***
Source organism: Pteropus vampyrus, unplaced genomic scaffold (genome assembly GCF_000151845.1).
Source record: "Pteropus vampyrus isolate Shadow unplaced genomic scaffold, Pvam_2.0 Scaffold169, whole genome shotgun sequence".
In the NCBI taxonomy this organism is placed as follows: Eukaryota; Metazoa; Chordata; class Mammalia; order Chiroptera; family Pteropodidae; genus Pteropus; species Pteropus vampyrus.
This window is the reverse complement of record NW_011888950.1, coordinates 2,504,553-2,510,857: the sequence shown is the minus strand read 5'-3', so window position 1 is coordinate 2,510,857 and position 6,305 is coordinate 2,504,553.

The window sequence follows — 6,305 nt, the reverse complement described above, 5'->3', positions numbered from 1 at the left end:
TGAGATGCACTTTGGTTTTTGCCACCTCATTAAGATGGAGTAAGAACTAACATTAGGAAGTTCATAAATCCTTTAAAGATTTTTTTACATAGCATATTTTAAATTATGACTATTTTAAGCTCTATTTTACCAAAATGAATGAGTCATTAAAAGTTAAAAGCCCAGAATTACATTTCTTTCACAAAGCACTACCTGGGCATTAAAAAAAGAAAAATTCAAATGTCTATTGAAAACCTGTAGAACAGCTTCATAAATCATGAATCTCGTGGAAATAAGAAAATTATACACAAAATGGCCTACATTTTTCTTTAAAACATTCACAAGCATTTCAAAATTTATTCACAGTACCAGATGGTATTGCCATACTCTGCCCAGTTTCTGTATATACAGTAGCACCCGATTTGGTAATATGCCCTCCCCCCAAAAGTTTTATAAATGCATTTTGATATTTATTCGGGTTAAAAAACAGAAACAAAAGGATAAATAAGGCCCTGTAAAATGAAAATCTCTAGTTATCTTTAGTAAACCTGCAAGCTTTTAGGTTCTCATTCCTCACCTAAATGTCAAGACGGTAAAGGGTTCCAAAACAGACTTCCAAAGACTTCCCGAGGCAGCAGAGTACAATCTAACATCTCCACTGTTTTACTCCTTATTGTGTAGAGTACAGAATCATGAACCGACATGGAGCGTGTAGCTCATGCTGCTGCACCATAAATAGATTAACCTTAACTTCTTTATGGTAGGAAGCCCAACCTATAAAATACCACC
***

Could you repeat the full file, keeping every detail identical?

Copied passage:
Source organism: Pteropus vampyrus, unplaced genomic scaffold (genome assembly GCF_000151845.1).
Source record: "Pteropus vampyrus isolate Shadow unplaced genomic scaffold, Pvam_2.0 Scaffold169, whole genome shotgun sequence".
In the NCBI taxonomy this organism is placed as follows: Eukaryota; Metazoa; Chordata; class Mammalia; order Chiroptera; family Pteropodidae; genus Pteropus; species Pteropus vampyrus.
This window is the reverse complement of record NW_011888950.1, coordinates 2,504,553-2,510,857: the sequence shown is the minus strand read 5'-3', so window position 1 is coordinate 2,510,857 and position 6,305 is coordinate 2,504,553.

The window sequence follows — 6,305 nt, the reverse complement described above, 5'->3', positions numbered from 1 at the left end:
TGAGATGCACTTTGGTTTTTGCCACCTCATTAAGATGGAGTAAGAACTAACATTAGGAAGTTCATAAATCCTTTAAAGATTTTTTTACATAGCATATTTTAAATTATGACTATTTTAAGCTCTATTTTACCAAAATGAATGAGTCATTAAAAGTTAAAAGCCCAGAATTACATTTCTTTCACAAAGCACTACCTGGGCATTAAAAAAAGAAAAATTCAAATGTCTATTGAAAACCTGTAGAACAGCTTCATAAATCATGAATCTCGTGGAAATAAGAAAATTATACACAAAATGGCCTACATTTTTCTTTAAAACATTCACAAGCATTTCAAAATTTATTCACAGTACCAGATGGTATTGCCATACTCTGCCCAGTTTCTGTATATACAGTAGCACCCGATTTGGTAATATGCCCTCCCCCCAAAAGTTTTATAAATGCATTTTGATATTTATTCGGGTTAAAAAACAGAAACAAAAGGATAAATAAGGCCCTGTAAAATGAAAATCTCTAGTTATCTTTAGTAAACCTGCAAGCTTTTAGGTTCTCATTCCTCACCTAAATGTCAAGACGGTAAAGGGTTCCAAAACAGACTTCCAAAGACTTCCCGAGGCAGCAGAGTACAATCTAACATCTCCACTGTTTTACTCCTTATTGTGTAGAGTACAGAATCATGAACCGACATGGAGCGTGTAGCTCATGCTGCTGCACCATAAATAGATTAACCTTAACTTCTTTATGGTAGGAAGCCCAACCTATAAAATACCACC